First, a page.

Leaked Memos Show Concern Over Pakistan’s Nuclear Materials
Pakistan Denies Nuclear Materials Accessible to Terrorists
Pakistan’s President Asif Ali Zardari looks during a parliamentary meeting in Sri Lanka on Nov. 29, 2010. (Ishara S. Kodikara/AFP/Getty Images)
The fallout from the WikiLeaks release of secret State Department documents continues with new revelations about U.S. fears over Pakistan’s nuclear materials — and the possibility of terrorists gaining access to them. Pakistan has dismissed the contents of cables from 2009 in which then-ambassador Anne Patterson voiced concern over Pakistan’s supply of highly enriched uranium. The issue underscores the fragile nature of the U.S.-Pakistani alliance. Despite aggressive counterinsurgency efforts in Afghanistan, Pakistan remains a safe haven for Taliban leadership.
The cables also show insecurity over Pakistan’s leadership and fears of a coup. President Asif Ali Zardari, Benazir Bhutto’s widower, reportedly told Vice President Joe Biden in 2009 that he was afraid Pakistan’s intelligence agency “will take me out.”
Iran Agrees to Nuclear Talks; Doubts Cast on North Korean Missiles
Analysts now say that it is unclear whether 19 long-range missiles were transferred from North Korea to Iran, or that they are operational, according to The Washington Post. There was indication in leaked cables that a handful of North Korea’s missile, known as the Musudan, had been sold to Iran and that the weapons could potentially reach targets in Western Europe.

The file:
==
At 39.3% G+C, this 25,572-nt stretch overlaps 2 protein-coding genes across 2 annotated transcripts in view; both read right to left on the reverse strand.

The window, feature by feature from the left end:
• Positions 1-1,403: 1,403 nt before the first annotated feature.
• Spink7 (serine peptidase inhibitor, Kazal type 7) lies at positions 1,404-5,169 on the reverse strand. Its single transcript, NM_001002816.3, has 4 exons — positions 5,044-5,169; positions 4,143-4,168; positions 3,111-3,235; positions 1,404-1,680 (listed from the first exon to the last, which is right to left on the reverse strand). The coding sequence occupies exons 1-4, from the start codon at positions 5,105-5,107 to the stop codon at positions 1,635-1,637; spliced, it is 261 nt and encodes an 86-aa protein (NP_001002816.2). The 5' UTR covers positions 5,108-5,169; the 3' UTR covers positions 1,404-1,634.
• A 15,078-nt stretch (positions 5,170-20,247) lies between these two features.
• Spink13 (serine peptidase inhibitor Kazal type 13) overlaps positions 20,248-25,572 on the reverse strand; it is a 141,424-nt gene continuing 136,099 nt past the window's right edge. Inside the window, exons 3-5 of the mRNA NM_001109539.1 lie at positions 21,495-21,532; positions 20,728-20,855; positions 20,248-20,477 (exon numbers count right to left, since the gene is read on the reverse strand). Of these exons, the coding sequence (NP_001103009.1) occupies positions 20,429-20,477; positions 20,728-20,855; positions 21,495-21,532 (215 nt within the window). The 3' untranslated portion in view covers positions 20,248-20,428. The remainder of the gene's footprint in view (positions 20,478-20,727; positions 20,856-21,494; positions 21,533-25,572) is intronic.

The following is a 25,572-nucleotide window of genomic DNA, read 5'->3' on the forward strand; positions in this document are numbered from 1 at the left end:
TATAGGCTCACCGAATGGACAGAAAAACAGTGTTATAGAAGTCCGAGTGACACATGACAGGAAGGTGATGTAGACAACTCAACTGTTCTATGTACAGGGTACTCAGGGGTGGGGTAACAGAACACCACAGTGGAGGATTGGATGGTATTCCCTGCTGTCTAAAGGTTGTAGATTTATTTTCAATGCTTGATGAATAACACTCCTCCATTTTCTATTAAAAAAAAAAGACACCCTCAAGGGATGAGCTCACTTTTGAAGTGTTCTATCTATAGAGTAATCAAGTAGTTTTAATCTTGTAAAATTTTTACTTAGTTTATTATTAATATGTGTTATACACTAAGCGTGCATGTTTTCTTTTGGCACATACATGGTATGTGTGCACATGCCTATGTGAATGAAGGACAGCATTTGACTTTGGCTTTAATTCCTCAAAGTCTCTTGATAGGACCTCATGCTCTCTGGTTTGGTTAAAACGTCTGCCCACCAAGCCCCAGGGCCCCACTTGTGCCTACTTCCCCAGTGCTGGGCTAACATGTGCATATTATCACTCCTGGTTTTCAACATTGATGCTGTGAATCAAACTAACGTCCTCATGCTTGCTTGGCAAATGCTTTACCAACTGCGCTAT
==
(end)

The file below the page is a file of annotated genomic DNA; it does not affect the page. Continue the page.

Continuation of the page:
Secretary of State Hillary Clinton, who is attending as meeting of the Organization for Security and Cooperation in Europe (OSCE) in Kazakhstan, said she was “encouraged” by President Mahmoud Ahmadinejad’s statement that Iran will return to nuclear talks, scheduled to take place next week in Geneva. The talks, which include U.S., China, Russia, France and Britain, had previously resulted in a 2009 agreement under which Tehran would give up enriched uranium for a research reactor. Iran has since been subject to sanctions over its ongoing nuclear program.
Egypt’s Ruling Party Sweeps Parliamentary Elections
The National Democratic Party picked up a majority of seats in the first round of Egyptian elections on Nov. 28, effectively excluding the country’s leading opposition party, the Muslim Brotherhood. The NDP, which is the party of President Hosni Mubarak 209 of 508 seats in Parliament; the rest will be decided in a runoff election on Sunday.
Mubarak, who has been president for nearly three decades, is believed to be setting the stage for one of his sons to succeed him. The Muslim Brotherhood, which was founded in 1928 and is country’s most prominent opposition group, is not officially recognized by the Egyptian government.
Fed to Release Report on Bailout Funds
The Federal Reserve is slated to release a report Wednesday showing how more than $2 trillion in bailout money given as loans to banks and financial institutions was used. The disclosures come at a time when the Fed has been heavily criticized over its response to the financial crisis, most recently a $600 billion stimulus package earlier this month.